Dry fly fishing on small, clear-water streams can be especially productive if the angler stays as low to the ground and as far from the bank as possible, moving upstream with stealth. Trout tend to face upstream and most of their food is carried to them on the current. For this reason, the fish’s attention is normally focused into the current; most anglers move and fish “into the current”, fishing from a position downstream of the fish’s suspected lie. Trout tend to strike their food at current “edges”, where faster- and slower-moving waters mix. Obstructions to the stream flow, such as large rocks or nearby pools, provide a “low energy” environment where fish sit and wait for food without expending much energy. Casting upstream to the “edge” of the slower water, the angler can see the fly land and drift slowly back downstream. The challenge in stream fishing is placing the fly with deadly accuracy, within inches of a protective rock for instance, not long range casting. Done properly, the fly seems to be just floating along in the current with a “perfect drift” as if not connected to the fly line. The angler must remain vigilant for the “take” in order to be ready to raise the rod tip and set the hook.

Nymphing for trout Lees Ferry Fishing - Copy

Trout tend mostly to feed underwater. Especially when fishing deeper waters such as rivers or lakes, putting a fly down to the trout may be more successful than fishing on the surface, especially in the absence of any surface insect activity or hatch. The nymph itself can be weighted, as is the popular bead headed hare’s ear nymph or bead headed pheasant tail nymph. Alternatively, the angler can use an attractor pattern such as a Prince Nymph. Weights can be added to the leader. Probably the best weight to use is twist on lead or other metal strips because it has a much less detrimental effect on the casting ability. A sinking tip fly line can also serve to sink the fly. The most common nymphing and general overall fly fishing technique that even beginners can master is a “dead drift” or tight line fishing technique, casting directly across the river, letting the fly line drift downriver while keeping any slack out of the line. If the Nymph is drifting too fast then you should perform an upstream mend. If the nymph is drifting too slowly you should mend downstream. A beginner need simply to point the rod at the fly, lifting the rod in the event of a strike. This is a “downstream technique”, where the angler moves in a downstream direction. More advanced techniques make use of a highly visible strike indicator attached to the leader above the sinking fly.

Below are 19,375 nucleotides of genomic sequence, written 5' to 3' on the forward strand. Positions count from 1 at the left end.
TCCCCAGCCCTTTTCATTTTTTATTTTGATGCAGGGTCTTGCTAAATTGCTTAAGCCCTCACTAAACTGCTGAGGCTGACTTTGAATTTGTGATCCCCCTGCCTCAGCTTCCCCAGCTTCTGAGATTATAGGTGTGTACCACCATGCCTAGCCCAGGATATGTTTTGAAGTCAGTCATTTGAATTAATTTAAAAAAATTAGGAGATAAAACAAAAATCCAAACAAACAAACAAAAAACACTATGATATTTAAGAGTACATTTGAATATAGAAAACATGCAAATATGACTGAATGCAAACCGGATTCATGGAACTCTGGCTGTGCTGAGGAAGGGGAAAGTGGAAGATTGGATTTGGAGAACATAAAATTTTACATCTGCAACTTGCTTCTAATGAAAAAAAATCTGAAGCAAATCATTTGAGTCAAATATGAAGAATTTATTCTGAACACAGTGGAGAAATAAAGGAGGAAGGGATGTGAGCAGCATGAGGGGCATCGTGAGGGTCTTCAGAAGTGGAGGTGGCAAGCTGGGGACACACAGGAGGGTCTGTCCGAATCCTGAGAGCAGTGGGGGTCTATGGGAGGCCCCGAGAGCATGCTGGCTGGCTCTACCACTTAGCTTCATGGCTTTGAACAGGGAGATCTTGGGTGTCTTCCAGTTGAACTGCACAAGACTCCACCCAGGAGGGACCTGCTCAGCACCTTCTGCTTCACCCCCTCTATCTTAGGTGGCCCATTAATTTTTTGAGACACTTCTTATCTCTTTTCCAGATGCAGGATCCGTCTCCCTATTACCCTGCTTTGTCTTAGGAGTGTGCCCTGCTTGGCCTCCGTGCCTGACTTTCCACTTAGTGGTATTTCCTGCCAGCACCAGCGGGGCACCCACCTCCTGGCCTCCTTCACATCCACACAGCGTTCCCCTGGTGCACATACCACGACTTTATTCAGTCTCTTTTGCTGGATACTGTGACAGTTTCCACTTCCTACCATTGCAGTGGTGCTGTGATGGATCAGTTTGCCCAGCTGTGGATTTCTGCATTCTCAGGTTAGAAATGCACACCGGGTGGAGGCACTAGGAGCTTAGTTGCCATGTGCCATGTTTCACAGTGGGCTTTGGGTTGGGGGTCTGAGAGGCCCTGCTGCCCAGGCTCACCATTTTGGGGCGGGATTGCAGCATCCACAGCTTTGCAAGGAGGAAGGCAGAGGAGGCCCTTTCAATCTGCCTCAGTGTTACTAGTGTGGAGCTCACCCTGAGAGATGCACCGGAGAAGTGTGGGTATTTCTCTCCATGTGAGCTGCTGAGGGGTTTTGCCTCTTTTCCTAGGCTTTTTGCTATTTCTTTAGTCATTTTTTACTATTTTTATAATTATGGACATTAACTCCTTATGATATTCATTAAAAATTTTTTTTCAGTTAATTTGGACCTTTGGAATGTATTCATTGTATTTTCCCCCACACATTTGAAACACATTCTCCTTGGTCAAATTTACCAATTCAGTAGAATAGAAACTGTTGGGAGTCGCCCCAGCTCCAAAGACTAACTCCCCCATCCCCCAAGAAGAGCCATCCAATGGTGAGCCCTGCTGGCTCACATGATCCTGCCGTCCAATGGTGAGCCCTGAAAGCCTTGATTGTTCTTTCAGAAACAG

In New Zealand, nymphing has become the dominant form of fishing in rivers such as the Tongariro, and a technique involving a high visibility indicator, and 2 nymphs tied in short succession (a weighted nymph and a 2nd often unweighted nymph) means the chances of getting a fly into deeper water with a fly that still moves naturally increases.

It is also possible to use standard sinking fly lines. Especially if the current is strong and if it is difficult to get down to the correct level to catch the trout.

Still water trout fishing

Fishing for trout in lakes requires different tactics. A canoe, pontoon boat or a float tube allows an angler to cover a lot more water than waders. Trout may congregate in cooler water near an inflowing stream or an underwater spring and may be lured to bite on a streamer fly. An often successful tactic is to pull a streamer such as a woolly bugger using clear sinking line, behind the watercraft. The somewhat erratic motion of the oars or fins tends to give the streamer an enticing action. Trout also tend to “cruise” transitional areas (e.g. dropoffs, weed bed edges, subsurface river flow at inlets, etc.) Watching for cruising trout and casting well ahead of any visible fish is often successful.